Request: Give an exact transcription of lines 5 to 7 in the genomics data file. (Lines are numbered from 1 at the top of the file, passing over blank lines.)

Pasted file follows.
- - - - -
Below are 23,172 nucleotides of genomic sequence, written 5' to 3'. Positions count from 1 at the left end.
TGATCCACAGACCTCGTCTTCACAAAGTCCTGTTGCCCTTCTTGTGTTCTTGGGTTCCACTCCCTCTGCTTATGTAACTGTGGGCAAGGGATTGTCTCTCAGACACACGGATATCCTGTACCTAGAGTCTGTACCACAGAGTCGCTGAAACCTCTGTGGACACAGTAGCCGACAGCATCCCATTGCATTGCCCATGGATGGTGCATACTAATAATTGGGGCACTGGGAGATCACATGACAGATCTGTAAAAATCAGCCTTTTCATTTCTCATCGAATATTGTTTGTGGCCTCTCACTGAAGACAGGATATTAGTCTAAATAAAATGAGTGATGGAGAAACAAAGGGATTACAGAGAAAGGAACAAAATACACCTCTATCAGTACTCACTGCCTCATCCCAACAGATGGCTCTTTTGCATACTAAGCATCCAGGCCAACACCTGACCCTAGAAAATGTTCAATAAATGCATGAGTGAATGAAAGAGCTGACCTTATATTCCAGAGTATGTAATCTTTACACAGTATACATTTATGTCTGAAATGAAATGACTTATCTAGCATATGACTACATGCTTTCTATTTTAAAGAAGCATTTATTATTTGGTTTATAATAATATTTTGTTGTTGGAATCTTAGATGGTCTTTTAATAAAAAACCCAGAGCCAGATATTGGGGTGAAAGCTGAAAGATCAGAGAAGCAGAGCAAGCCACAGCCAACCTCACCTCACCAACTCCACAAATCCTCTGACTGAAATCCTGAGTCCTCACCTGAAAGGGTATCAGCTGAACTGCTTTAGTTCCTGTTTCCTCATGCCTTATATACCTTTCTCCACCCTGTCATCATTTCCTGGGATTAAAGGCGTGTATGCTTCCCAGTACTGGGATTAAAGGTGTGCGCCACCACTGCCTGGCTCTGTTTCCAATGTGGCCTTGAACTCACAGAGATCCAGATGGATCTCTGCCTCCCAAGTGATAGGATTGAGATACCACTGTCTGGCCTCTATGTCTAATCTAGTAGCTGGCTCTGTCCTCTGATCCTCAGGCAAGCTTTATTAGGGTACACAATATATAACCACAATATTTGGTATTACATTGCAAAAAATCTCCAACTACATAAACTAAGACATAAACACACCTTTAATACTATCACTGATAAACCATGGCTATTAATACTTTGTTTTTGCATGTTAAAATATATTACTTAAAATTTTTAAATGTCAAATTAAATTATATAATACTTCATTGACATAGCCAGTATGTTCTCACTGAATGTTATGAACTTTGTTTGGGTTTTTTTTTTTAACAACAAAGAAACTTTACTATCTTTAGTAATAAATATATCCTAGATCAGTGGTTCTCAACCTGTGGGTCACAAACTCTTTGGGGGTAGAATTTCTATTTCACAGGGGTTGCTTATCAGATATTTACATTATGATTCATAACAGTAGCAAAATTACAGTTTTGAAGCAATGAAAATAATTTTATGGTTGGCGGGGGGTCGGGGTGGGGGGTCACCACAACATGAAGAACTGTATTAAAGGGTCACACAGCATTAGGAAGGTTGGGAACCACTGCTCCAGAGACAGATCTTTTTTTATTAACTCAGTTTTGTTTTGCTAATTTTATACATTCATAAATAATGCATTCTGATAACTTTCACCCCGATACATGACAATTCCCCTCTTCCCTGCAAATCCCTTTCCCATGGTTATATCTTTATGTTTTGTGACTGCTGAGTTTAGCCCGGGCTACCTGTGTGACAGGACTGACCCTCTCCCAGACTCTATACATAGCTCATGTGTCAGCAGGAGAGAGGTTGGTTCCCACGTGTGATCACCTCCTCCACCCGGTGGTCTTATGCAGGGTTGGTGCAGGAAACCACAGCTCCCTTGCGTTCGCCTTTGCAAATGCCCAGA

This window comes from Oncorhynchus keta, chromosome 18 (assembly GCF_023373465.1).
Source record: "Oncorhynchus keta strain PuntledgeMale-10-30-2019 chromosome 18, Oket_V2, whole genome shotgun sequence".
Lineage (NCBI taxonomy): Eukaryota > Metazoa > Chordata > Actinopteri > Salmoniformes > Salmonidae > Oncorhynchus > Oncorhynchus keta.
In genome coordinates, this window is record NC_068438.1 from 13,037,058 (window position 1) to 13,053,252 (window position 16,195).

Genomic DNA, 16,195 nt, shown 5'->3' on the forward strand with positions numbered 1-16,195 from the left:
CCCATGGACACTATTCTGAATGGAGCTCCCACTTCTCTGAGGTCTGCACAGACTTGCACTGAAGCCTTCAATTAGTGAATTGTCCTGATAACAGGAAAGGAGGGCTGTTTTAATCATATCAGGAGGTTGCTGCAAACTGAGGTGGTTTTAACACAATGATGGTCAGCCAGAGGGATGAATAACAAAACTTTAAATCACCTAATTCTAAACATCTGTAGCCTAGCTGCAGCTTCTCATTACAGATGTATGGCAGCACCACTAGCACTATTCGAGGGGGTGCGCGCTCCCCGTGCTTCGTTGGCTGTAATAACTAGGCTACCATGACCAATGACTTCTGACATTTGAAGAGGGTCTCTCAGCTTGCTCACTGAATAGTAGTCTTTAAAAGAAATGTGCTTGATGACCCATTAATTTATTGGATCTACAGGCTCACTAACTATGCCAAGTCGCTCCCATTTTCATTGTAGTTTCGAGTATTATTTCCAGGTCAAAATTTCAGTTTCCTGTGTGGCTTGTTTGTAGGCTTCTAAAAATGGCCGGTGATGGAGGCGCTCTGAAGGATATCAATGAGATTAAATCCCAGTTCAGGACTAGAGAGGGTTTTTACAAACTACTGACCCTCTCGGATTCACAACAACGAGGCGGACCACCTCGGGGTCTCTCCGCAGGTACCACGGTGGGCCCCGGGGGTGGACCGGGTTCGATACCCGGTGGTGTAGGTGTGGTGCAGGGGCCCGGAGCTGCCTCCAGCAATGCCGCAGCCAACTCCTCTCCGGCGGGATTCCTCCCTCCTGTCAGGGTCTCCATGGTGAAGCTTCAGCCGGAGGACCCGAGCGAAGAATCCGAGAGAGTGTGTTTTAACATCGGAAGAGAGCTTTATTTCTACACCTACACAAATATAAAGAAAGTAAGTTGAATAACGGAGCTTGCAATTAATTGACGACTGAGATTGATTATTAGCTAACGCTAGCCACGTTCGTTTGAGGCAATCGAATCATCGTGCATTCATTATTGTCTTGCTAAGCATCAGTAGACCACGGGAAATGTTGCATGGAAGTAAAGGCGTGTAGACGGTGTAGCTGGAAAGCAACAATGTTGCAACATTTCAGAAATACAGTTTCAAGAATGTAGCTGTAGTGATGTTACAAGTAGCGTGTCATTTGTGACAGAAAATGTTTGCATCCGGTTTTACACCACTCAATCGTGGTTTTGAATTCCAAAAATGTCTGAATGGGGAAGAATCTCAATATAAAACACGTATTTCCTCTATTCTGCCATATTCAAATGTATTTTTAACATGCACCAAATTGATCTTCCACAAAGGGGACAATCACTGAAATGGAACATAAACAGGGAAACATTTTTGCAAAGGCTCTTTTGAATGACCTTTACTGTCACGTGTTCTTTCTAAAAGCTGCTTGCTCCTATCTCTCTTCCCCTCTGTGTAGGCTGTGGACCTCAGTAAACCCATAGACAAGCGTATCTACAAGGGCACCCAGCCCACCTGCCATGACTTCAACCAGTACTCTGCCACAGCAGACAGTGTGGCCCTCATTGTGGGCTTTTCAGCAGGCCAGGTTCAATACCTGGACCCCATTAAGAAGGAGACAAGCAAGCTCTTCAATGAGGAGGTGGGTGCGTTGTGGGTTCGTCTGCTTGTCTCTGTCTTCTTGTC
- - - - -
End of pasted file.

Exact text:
Lineage (NCBI taxonomy): Eukaryota > Metazoa > Chordata > Actinopteri > Salmoniformes > Salmonidae > Oncorhynchus > Oncorhynchus keta.
In genome coordinates, this window is record NC_068438.1 from 13,037,058 (window position 1) to 13,053,252 (window position 16,195).

Genomic DNA, 16,195 nt, shown 5'->3' on the forward strand with positions numbered 1-16,195 from the left: